Looking back at the last 6 months, it’s hard to express just how much I’ve learned. I spent the last half-year studying the techniques and methods necessary to be a professional chef, as well as the ideas and science behind health-focused, sustainable and clean cooking. No surprise there, I was at a health-focused culinary school after all. But in addition to this, I’ve also learned a great deal about myself and the career/life path I’ve recently chosen, and I owe a great deal of that to my ten classmates who shared this experience with me, my ten classmates of CTP 267 (aka the 267th chefs-in-training class at NGI).
It’s kind of awesome actually – that some of the most significant lessons I learned throughout this experience did not come from a teacher, but rather from my fellow students. And this lesson is that I am not alone. I’ve honestly never been in an environment (other than my own home) where I felt so at home, where I felt like I truly shared the same values, goals and ideals as everyone around me. Yes, my classmates and I, we all love food and cooking and we want to make a career of sorts out of it. But, you see, it’s much deeper than that for us. I’ve spent the last leg of my life realizing that while food is incredibly important to me, my passion in this field goes far beyond just cooking. For me, and for my classmates, it’s about being healthy and balanced, it’s about treating the environment with respect, and it’s about having compassion for all living things. Because of my deep-seeded beliefs when it comes to food and health, I decided to switch up my life to be focused on these values. A huge move, a risky move, a scary move. But the comfort-zone I found at school, this like-minded culinary family I quickly grew to love, is what motivates me and gives me the confidence I need to move forward in this career. So I’d like to give a little shout-out and huge thank you to CTP 267. I can’t wait to see the inevitable marks they leave on this world.
So that was quite the speech I just gave, huh? I really didn’t mean for that at all, I meant for a short intro to a technique for falafel I learned from one of my classmates. Oh well, sometimes I just can’t help but be a total sap. Anyway, during our very first improv cooking class at school, I was grouped with 3 classmates and given a list of ingredients. As soon as I saw ‘soaked chickpeas’ on the list, I knew falafel was the way to go. The group agreed and we got to work. I was about to cook the chickpeas when Carol, my very skilled Brazilian/vegan classmate, mentioned that food processing soaked chickpeas with a healthy dose of olive oil makes for a quicker falafel. I had never heard of this or seen this before, but I trusted her and went ahead without cooking the chickpeas first. No surprise, the little patties turned out to be super easy and super delicious.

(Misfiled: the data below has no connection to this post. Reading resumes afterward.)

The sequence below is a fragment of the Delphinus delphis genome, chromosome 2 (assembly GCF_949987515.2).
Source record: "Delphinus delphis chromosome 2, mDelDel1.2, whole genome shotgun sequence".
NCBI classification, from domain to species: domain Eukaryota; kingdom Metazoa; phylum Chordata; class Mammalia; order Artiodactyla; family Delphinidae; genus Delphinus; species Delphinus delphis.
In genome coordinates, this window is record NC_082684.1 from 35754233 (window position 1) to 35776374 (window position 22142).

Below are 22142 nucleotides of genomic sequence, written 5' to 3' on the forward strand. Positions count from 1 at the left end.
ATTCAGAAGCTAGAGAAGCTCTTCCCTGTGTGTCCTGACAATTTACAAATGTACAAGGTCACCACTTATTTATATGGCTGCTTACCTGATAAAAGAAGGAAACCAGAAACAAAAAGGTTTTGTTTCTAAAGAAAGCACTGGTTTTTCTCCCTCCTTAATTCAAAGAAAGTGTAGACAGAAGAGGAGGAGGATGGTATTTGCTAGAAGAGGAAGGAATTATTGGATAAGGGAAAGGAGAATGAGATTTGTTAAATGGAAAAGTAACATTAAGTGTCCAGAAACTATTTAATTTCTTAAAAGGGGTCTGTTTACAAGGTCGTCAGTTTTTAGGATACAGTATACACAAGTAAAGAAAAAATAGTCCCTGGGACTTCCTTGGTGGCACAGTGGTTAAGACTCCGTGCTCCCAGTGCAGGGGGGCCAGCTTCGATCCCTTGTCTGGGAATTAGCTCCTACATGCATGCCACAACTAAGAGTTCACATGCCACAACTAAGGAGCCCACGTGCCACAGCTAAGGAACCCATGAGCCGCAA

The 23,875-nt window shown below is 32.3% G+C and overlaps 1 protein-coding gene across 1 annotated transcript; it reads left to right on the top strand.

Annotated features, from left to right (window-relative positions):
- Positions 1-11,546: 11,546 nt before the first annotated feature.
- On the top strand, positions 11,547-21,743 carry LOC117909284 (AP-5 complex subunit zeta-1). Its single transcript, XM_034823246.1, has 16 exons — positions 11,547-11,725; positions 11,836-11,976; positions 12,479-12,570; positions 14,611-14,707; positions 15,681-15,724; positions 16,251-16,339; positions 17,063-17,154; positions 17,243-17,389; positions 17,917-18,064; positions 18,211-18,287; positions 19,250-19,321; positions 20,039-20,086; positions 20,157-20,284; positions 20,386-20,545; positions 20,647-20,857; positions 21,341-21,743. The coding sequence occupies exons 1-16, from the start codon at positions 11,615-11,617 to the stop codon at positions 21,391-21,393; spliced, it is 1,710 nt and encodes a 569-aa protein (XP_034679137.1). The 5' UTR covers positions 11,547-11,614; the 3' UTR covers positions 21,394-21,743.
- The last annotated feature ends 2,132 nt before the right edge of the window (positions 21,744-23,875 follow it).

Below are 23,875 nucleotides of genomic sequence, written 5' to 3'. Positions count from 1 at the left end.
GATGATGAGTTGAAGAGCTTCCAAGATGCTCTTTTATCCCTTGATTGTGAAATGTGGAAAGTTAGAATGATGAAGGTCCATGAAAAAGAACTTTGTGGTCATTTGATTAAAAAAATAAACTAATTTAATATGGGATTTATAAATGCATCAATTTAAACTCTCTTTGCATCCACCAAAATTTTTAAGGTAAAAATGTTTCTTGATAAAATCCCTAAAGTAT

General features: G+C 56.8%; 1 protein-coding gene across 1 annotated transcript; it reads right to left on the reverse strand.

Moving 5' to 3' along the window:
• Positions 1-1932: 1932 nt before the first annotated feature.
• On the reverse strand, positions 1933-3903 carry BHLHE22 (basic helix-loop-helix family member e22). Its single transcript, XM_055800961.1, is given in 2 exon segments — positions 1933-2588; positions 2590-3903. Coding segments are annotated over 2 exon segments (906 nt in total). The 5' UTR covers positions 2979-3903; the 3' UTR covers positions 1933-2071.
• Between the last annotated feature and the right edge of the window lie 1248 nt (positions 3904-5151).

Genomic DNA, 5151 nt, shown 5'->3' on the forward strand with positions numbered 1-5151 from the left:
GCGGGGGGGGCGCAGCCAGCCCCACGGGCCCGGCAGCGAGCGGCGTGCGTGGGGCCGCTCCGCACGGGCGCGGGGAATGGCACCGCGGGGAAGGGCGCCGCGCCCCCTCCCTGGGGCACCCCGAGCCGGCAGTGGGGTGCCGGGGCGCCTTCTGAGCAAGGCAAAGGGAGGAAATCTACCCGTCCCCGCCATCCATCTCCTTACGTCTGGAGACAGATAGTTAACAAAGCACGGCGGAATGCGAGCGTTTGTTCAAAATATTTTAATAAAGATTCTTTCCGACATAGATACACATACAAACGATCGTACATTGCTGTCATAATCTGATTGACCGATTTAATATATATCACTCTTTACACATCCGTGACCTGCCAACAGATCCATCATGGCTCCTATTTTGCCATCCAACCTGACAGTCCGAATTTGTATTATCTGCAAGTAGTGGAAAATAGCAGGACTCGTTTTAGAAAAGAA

Being as I love falafel, I wasted no time in trying this version of falafel again at home. Just like in improv class, the quick mixture of soaked chickpeas, olive oil, garlic, onion, fresh parsley and spices was very wet, but firmed up nicely when browned on an oiled cast iron skillet. Then just a few minutes in the oven and the falafels are ready for eating. The pic above shows one way of eating these guys. That’s another (future) blog post, but I will say that it features homemade pita bread encasing hot falafel, fresh romaine, quick pickled red onions and sweet roasted beets served with a side of lemon-tahini dressing. So yummy. You could also eat the falafel patties over rice, on a salad, or just with your fingers, they are actually pretty sturdy even though they aren’t deep fried. I mean, I’m not going to say they’re the same as deep fried, because they just aren’t. Deep fried falafel balls are beyond amazing, and it’s definitely the classic preparation in my eyes. But these baked falafels are less stress and less mess, not to mention a smidgen more figure friendly. Plus you get the same flavor profile and versatility as a deep fried ball. Easier, cleaner, healthier and still totally delicious. Done and done.
So with that, I hope everyone’s Valentine’s Day is filled with lots and lots of love, in any of its forms (self-love, romantic-love, bestie-love, puppy-love etc).
Best of Basic: Easy Falafel Patties
Serves: 4 Start to Finish: 30 minutes (not including bean-soaking)
1 cup dry garbanzo beans (aka chickpeas), soaked overnight or up to 24-hours
2 cloves garlic, peeled and chopped
1/2 medium yellow onion, peeled and chopped
1/4 cup olive oil (+ more for pan frying)
1 teaspoon ground cumin
3/4 teaspoon sea salt, fine grain
1/4 teaspoon black pepper
1/4 teaspoon ground coriander (optional)
1/4 teaspoon paprika (optional)
1 tbs tightly packed parsley leaves, chopped
Preheat oven to 375 degrees. Prepare a baking sheet with parchment.
Drain and rinse soaked beans. Add all ingredients to a food processor and process until a smooth mixture is formed (it should still have a visibly grainy texture). Form the batter into 12 patties. The batter will be very wet, but should still form into patties easily.
On a griddle pan or in a frying pan (cast iron recommended), heat a thin layer of olive oil over medium-low heat. Fry patties for 5 minutes per side, or until golden and crisp. Cook patties in batches if needed, replacing oil between batches. Finish by cooking patties in the oven for 10 minutes at 375 degrees, covered in foil.
If refrigerating patties for later, skip baking step, bake just before serving, until cooked through. If freezing, skip initial baking step. Defrost completely before reheating in oven, covered in foil.
Side note, I often eat these patties cold anyway, so reheating after the fridge is definitely not necessary.